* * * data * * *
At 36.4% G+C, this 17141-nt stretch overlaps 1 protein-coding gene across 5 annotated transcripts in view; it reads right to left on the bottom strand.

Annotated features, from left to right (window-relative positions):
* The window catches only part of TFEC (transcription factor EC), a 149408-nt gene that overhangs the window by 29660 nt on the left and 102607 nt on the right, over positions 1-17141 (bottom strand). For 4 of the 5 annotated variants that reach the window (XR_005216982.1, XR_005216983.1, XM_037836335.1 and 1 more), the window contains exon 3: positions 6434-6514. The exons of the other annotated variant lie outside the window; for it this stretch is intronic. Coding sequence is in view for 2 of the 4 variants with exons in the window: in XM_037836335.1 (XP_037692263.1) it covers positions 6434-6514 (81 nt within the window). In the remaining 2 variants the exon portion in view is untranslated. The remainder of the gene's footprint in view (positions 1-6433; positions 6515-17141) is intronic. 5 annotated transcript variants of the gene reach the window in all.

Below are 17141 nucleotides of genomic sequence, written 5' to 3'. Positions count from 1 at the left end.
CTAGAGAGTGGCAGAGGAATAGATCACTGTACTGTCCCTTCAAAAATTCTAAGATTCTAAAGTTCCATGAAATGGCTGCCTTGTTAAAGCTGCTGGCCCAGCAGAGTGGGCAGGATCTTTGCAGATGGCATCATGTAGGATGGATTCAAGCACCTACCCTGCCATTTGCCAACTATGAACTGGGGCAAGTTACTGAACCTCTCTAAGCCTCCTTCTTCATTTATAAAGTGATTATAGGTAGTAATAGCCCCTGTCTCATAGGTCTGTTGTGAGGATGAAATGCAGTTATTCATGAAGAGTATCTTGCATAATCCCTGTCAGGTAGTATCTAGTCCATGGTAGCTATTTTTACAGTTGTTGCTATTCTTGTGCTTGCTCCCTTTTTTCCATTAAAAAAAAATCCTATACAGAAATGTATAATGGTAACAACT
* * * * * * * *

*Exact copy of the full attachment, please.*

At 36.4% G+C, this 17141-nt stretch overlaps 1 protein-coding gene across 5 annotated transcripts in view; it reads right to left on the bottom strand.

Annotated features, from left to right (window-relative positions):
* The window catches only part of TFEC (transcription factor EC), a 149408-nt gene that overhangs the window by 29660 nt on the left and 102607 nt on the right, over positions 1-17141 (bottom strand). For 4 of the 5 annotated variants that reach the window (XR_005216982.1, XR_005216983.1, XM_037836335.1 and 1 more), the window contains exon 3: positions 6434-6514. The exons of the other annotated variant lie outside the window; for it this stretch is intronic. Coding sequence is in view for 2 of the 4 variants with exons in the window: in XM_037836335.1 (XP_037692263.1) it covers positions 6434-6514 (81 nt within the window). In the remaining 2 variants the exon portion in view is untranslated. The remainder of the gene's footprint in view (positions 1-6433; positions 6515-17141) is intronic. 5 annotated transcript variants of the gene reach the window in all.

Below are 17141 nucleotides of genomic sequence, written 5' to 3'. Positions count from 1 at the left end.
CTAGAGAGTGGCAGAGGAATAGATCACTGTACTGTCCCTTCAAAAATTCTAAGATTCTAAAGTTCCATGAAATGGCTGCCTTGTTAAAGCTGCTGGCCCAGCAGAGTGGGCAGGATCTTTGCAGATGGCATCATGTAGGATGGATTCAAGCACCTACCCTGCCATTTGCCAACTATGAACTGGGGCAAGTTACTGAACCTCTCTAAGCCTCCTTCTTCATTTATAAAGTGATTATAGGTAGTAATAGCCCCTGTCTCATAGGTCTGTTGTGAGGATGAAATGCAGTTATTCATGAAGAGTATCTTGCATAATCCCTGTCAGGTAGTATCTAGTCCATGGTAGCTATTTTTACAGTTGTTGCTATTCTTGTGCTTGCTCCCTTTTTTCCATTAAAAAAAAATCCTATACAGAAATGTATAATGGTAACAACT